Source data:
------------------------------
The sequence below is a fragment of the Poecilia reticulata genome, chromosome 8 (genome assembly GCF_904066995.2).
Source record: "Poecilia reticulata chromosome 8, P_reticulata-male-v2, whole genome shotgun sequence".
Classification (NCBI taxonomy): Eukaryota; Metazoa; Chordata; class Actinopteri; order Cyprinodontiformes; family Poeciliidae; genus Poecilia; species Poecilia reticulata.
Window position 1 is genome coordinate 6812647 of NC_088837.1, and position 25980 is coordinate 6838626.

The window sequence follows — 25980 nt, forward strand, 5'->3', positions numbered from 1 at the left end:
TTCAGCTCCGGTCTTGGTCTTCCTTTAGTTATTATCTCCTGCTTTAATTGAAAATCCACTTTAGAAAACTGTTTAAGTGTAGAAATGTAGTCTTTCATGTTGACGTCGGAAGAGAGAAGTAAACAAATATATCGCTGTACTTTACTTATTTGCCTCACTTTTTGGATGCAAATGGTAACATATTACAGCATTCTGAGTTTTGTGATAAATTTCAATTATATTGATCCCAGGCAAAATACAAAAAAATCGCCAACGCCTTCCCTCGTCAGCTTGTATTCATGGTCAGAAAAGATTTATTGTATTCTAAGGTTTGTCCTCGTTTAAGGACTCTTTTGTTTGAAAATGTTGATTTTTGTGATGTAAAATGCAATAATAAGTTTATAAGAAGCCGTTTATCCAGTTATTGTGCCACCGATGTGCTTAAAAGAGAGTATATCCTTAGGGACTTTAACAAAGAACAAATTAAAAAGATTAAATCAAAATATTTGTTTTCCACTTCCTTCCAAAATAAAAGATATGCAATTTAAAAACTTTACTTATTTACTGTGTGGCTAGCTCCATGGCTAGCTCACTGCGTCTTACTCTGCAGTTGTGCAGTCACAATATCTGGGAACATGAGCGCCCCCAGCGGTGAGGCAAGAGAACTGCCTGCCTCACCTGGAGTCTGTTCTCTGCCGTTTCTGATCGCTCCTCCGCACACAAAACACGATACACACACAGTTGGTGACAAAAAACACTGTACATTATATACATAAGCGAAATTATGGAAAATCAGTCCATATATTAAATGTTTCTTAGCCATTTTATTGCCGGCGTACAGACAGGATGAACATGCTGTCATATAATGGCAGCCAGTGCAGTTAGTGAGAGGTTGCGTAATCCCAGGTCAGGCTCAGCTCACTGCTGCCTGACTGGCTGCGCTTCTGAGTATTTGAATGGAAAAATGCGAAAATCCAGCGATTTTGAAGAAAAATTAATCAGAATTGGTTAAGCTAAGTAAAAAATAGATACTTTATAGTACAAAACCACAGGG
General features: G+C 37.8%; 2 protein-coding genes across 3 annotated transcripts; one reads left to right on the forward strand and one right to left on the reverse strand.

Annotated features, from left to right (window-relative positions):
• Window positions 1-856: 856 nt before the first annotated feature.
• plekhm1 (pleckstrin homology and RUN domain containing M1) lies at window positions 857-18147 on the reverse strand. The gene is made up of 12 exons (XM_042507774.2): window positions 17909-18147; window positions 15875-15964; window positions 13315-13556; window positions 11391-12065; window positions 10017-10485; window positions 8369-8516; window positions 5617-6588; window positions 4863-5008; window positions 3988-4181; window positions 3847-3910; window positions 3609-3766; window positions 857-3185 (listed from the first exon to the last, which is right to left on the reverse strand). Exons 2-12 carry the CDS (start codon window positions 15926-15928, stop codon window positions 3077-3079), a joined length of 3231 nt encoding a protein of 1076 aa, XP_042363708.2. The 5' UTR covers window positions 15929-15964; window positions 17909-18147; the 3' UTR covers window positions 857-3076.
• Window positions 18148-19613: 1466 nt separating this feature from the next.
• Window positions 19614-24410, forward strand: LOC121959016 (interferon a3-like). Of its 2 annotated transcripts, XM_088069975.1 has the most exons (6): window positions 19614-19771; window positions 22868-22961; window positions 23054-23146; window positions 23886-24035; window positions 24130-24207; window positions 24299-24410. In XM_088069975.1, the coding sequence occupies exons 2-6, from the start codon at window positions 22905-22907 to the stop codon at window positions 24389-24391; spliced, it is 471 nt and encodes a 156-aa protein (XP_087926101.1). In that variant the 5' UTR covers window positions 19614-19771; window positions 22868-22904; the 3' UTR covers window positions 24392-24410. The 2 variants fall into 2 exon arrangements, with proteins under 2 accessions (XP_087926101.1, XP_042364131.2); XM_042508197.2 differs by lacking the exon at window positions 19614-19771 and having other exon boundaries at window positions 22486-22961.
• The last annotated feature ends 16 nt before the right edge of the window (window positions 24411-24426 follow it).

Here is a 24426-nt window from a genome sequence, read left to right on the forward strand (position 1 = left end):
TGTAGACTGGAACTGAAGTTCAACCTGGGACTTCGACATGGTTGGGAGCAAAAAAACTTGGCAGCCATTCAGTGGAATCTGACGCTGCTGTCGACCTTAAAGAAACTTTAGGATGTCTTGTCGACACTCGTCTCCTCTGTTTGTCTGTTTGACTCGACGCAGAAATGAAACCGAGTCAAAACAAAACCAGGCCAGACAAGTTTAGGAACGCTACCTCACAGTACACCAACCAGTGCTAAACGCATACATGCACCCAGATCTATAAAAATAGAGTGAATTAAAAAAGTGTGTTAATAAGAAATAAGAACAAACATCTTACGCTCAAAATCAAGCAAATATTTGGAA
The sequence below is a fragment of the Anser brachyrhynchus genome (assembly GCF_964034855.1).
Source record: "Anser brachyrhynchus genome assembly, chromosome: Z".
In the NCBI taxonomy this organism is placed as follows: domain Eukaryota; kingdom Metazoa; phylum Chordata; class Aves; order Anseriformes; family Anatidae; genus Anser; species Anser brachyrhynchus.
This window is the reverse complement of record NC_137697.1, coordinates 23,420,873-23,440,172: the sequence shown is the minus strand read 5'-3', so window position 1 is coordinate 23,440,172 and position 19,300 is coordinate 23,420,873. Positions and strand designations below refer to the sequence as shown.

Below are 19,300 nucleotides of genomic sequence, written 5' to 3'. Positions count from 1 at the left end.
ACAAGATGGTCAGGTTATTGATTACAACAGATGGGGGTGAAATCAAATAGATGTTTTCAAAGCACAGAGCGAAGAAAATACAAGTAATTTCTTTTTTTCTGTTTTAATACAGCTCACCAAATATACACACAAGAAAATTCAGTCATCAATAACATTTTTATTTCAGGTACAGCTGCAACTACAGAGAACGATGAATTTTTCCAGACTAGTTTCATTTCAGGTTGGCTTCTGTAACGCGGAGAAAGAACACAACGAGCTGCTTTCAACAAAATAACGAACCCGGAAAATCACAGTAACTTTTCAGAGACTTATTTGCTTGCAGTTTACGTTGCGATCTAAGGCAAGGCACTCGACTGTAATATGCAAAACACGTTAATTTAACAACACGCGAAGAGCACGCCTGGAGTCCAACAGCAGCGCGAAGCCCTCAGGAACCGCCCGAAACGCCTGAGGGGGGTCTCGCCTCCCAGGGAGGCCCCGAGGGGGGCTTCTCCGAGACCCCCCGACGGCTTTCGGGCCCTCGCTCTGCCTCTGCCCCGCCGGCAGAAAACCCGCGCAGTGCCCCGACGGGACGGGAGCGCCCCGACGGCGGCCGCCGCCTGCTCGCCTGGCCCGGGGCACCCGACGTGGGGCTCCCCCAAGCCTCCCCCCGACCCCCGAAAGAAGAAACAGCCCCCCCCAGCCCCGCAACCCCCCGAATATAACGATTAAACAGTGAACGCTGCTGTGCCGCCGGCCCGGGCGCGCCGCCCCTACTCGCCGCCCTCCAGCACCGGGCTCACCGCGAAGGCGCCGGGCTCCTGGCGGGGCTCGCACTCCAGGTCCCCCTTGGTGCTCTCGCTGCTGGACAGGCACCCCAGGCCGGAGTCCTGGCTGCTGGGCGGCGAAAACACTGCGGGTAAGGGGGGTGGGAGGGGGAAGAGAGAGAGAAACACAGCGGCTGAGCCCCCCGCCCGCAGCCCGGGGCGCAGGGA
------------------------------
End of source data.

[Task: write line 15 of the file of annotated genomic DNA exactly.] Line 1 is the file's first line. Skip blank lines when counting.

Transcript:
TGTAGACTGGAACTGAAGTTCAACCTGGGACTTCGACATGGTTGGGAGCAAAAAAACTTGGCAGCCATTCAGTGGAATCTGACGCTGCTGTCGACCTTAAAGAAACTTTAGGATGTCTTGTCGACACTCGTCTCCTCTGTTTGTCTGTTTGACTCGACGCAGAAATGAAACCGAGTCAAAACAAAACCAGGCCAGACAAGTTTAGGAACGCTACCTCACAGTACACCAACCAGTGCTAAACGCATACATGCACCCAGATCTATAAAAATAGAGTGAATTAAAAAAGTGTGTTAATAAGAAATAAGAACAAACATCTTACGCTCAAAATCAAGCAAATATTTGGAA